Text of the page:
My library likes to profile seasonal-themed books on the top of their shelves, which made it easy for me to spot the lovely cover of NORTH: The Amazing Story of Artic Migration by Nick Dowson and illustrated by Patrick Benson (Candlewick Press, 2011). This book is beautiful and so much more than informative. It creates a mood, almost like seeing a beautiful sunset or a listening to a lovely ballad.

NORTH is a close look at the seasons in the arctic and the animals that make epic journeys to arrive for a few weeks of warmer weather. The prose is beautiful; I want to read it again and again:

“Each year in spring, many kinds of animals travel to the Arctic.

They come because they know there will be lots to eat and space to feed and

breed and roam in.

From across the world, millions risk everything to fly, walk, or swim here.


Dowson goes on to profile many of the epic journeys of specific species with more beautiful words. Benson’s watercolor illustrations add depth to the magic.

I am a firm believer that children need to be awed by the world around them, and especially by nature before we can ask them to save it. So I found myself steeling for the big BUT towards the end where we are told how we are ruining yet another special place on earth. I was so pleased that this did not happen. There is back matter that explains climate change and this knowledge is essential for us to understand. But not first, not until the wonderment is found.

This book creates wonder. It’s a brilliant, highly recommended experience about a place most of us will never go and a phenomenon hard for humans to fathom. I hope you’ll check it out.


From Earth’s Point of View


The next time your kids say they’re bored, show them a copy of Earth! My First 4.54 Billion Years by Stacy McAnulty and illustrated by David Litchfield (Henry Holt and Company, 2017) to give them a better sense of time. Earth is anything but boring. However, it spent millions of years feeling lonely in its early years. How do I know this? Earth is the narrator in this book, and we get a kid-friendly glimpse into evolution from Earth’s point-of-view.

Personally, I think this is an ambitious topic to tackle and McAnulty does a brilliant job of making it accessible to young readers. Adults may find fault with how it was simplified – for example, someone, namely bacteria, was around when oxygen appeared because oxygen was a byproduct of the bacteria’s life processes – but this really is minor and not what’s important in a children’s book. I only point it out because someone may.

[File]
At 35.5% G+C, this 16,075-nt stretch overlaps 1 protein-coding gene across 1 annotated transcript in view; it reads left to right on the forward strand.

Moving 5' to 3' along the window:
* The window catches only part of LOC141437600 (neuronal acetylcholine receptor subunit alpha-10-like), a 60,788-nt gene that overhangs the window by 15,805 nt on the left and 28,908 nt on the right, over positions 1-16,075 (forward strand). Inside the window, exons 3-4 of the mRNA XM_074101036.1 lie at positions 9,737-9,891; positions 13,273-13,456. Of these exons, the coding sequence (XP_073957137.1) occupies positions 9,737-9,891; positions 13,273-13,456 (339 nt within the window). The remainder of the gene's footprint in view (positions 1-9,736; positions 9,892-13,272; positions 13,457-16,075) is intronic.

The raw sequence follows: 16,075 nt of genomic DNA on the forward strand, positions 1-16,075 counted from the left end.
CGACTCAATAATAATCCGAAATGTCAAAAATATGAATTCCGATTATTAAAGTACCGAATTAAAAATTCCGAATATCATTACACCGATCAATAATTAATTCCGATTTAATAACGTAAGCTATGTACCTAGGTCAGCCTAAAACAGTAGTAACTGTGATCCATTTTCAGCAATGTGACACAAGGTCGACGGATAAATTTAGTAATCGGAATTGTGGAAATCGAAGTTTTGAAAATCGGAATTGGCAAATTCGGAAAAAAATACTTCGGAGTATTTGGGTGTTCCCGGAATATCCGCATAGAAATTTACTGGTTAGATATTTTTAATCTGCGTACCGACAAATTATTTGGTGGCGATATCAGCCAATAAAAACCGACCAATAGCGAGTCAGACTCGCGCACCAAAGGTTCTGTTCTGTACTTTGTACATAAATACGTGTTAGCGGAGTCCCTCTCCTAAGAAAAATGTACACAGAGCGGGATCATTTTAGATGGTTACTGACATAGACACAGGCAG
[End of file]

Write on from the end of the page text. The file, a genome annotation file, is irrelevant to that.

The book is a nice mix of funny, engaging and simple, yet full of specific facts, something not at all easy to do in a picture book for a young audience. I love the illustrations and the personification of Earth, the moon and the other planets in our solar system.

The end of the book portrays humans and our good and bad effects on Earth in a sensitive manner that empowers readers rather than frustrates them into indifference. Again, a difficult feat to accomplish in a few pages.

I may never wrap my head around how long billions of years really are. I may have had a better chance if I had read this book when I was young. I highly recommend Earth! My First 4.54 Billion Years. It just might make your young reader forget all about being bored, and I’m pretty sure they’ll be awed at our amazing Earth.



Giving Thanks with The Thank You Dish


We love to teach children that it is important to give thanks or to be thankful for the good in their lives. I think giving thanks is crucial to creating kindness and happiness in the world. Trace Balla in The Thank You Dish (Kane Miller, 2017) does an excellent job of not only giving thanks, but of digging deeper into all the events that led up to the thing for which we are giving thanks.

The Thank You Dish is perfect for Thanksgiving and Valentine’s Day when we share with those we love. However, I think this book is important anytime we let life’s harried pace overshadow simple joys. I think kids and adults will enjoy pondering the events that lead to our successes and joys in life whether it is our daily meals, a job we wanted, a new pet, or our homes and families. Taking the time to ponder these events can lead to a deeper understanding of gratitude.

It would be easy to make a game – for in the car, at the dinner table, before bed – of thinking up the chain of events that leads to and item or condition worthy of thanks. Who says character development can’t be fun?

If you’re interested in a lesson plan to use for K-3rd grade, go here.